"In effect we are hyper-stimulated in the modern world. Our frantic pace, endless interruptions, and the rich abundance of entertainment, fast-paced movies, video games, all are a feast for the eyes but they hyper-stimulate. From the time we awaken to our return to sleep there is almost never a moment of silence, or a time when we are not being bombarded by images, often flickering and quickly changing.
This hyper-stimulation means that when we come upon things like quiet prayer or adoration, or are asked to listen for an extended period, or when the imagery is not fast changing we are easily bored.
And boredom feeds right into sloth. The “still, small voice of God,” the quiet of prayer, the simple reading of Scripture and pondering its message, the unfolding of spiritual meaning through reflection, the slower joys of normal human conversation in communal prayer and fellowship…none of this appeals to many who are hyper-stimulated, and used to a breakneck pace. Sunday, once the highlight of the week for many (due to the music, the beauty of the liturgy, the hearing of the sermon, the joy of fellowship and the quiet of Holy Communion), is now considered by many as boring and about as appealing as getting a flu shot; a necessary evil at best. Thus, sloth is fueled by the boredom our culture feels at anything not going 90 miles and hour."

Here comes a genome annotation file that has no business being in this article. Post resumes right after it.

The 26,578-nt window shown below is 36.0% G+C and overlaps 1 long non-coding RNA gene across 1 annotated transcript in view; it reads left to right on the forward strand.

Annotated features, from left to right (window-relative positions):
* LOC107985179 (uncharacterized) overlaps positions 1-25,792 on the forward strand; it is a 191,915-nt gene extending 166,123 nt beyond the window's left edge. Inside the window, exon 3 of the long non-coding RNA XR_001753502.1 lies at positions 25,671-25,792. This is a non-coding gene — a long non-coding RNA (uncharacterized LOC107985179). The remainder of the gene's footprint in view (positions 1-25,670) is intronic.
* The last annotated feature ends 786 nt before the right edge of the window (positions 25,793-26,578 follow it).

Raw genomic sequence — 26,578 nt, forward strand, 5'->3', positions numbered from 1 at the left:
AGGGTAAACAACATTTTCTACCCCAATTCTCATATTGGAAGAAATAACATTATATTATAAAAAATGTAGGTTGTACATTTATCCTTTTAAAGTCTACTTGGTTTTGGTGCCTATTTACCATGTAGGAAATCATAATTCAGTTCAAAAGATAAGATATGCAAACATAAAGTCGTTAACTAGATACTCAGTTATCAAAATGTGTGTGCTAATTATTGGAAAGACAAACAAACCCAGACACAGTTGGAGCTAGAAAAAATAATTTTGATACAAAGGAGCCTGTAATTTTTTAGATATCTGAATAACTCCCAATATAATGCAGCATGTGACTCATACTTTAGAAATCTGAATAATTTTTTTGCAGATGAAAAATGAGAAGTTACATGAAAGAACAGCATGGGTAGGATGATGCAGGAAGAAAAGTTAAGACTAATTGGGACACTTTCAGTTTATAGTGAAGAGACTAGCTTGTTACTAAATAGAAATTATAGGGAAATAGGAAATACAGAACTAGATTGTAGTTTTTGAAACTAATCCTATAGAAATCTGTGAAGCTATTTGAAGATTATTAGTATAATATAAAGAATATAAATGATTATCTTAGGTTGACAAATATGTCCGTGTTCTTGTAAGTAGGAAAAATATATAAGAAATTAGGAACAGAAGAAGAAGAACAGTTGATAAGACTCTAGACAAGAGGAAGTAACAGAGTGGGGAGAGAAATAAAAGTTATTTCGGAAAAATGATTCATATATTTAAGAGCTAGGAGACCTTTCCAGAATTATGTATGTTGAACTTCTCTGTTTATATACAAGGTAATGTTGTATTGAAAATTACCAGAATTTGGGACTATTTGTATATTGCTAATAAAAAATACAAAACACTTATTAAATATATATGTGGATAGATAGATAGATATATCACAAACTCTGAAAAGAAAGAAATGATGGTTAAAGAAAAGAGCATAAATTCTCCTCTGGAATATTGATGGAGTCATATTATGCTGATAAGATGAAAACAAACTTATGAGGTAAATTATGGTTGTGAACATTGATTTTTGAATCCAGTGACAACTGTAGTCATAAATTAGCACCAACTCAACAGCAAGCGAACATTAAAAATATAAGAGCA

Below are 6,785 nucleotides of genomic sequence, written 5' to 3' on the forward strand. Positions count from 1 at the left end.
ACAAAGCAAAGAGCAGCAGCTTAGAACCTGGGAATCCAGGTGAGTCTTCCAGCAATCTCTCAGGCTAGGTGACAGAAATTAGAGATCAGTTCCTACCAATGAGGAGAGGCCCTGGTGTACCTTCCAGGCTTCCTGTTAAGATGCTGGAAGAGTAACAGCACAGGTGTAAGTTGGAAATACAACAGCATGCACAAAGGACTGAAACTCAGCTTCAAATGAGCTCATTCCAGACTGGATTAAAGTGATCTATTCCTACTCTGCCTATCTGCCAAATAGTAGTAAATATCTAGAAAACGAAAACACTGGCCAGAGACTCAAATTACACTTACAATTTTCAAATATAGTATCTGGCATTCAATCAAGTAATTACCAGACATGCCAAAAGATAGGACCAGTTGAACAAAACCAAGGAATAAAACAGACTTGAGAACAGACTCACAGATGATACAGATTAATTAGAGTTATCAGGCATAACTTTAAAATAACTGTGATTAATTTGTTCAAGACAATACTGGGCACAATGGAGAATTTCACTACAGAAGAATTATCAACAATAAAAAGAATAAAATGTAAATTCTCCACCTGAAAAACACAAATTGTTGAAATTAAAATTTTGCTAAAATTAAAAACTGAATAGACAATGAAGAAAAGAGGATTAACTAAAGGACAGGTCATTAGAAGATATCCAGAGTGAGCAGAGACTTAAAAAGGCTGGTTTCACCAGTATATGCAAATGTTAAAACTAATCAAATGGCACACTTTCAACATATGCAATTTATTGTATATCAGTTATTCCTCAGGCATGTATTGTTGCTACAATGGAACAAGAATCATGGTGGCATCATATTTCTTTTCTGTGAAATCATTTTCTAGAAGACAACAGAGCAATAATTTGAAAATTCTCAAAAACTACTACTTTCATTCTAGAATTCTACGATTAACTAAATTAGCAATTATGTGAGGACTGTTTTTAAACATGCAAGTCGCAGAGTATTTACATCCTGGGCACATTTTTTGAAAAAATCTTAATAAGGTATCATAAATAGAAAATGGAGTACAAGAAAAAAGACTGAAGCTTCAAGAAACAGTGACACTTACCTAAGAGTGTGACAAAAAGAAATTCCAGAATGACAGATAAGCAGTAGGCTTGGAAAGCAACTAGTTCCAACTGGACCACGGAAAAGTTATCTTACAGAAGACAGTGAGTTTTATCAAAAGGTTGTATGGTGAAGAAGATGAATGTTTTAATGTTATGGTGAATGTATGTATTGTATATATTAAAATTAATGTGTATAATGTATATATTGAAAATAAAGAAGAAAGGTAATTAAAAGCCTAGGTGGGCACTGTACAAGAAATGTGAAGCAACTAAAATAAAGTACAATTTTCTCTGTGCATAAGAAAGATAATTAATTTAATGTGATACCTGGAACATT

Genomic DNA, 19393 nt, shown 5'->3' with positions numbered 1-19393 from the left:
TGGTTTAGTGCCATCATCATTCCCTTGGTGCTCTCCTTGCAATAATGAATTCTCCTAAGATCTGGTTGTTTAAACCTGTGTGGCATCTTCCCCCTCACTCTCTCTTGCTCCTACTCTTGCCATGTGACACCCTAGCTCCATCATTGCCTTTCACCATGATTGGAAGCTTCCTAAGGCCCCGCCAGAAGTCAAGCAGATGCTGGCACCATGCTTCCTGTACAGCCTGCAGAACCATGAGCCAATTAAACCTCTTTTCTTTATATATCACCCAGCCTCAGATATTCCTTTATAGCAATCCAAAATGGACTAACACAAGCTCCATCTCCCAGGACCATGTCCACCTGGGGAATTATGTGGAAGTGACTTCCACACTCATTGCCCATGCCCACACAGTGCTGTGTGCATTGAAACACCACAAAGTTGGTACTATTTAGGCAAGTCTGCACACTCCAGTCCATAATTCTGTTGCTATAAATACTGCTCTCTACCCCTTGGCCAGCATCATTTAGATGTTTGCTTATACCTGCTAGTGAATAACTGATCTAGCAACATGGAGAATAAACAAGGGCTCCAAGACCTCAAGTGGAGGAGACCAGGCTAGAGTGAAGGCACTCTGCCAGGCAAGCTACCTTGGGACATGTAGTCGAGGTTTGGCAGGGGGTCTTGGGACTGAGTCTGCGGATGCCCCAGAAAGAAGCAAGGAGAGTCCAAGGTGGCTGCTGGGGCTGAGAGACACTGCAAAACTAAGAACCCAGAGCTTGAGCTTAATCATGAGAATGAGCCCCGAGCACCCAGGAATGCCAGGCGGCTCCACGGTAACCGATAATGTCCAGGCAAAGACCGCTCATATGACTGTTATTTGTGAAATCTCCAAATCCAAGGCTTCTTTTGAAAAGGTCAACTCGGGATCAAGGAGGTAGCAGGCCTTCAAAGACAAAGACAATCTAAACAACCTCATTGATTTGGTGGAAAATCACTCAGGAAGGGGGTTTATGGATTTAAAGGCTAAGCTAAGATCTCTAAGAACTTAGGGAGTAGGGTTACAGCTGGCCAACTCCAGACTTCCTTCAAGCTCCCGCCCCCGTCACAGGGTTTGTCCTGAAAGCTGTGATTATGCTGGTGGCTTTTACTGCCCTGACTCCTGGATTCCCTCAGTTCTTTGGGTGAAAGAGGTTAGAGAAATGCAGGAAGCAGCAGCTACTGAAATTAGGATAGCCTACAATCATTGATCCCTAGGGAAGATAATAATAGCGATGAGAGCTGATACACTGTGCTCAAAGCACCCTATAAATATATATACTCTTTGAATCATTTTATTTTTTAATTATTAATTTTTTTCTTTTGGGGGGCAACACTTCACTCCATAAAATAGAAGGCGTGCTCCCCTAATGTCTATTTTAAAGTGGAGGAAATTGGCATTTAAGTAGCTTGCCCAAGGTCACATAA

I used to think this was an affliction suffered mostly by young people who are more adapt at technology. But our fast-paced culture is beginning to affect people of all ages. And it's not just movies, video games, the internet or other technology that feeds our stimulation. Businesses in smaller communities are open longer to capture the late-night market that was somewhat rare just a decade ago. Even the way in which we want our information has changed. We want it in soundbites boiled down to bumper sticker simplicity. It's not only affecting our spirituality, it's affecting our relationships with one another. Progress is good, but at any cost?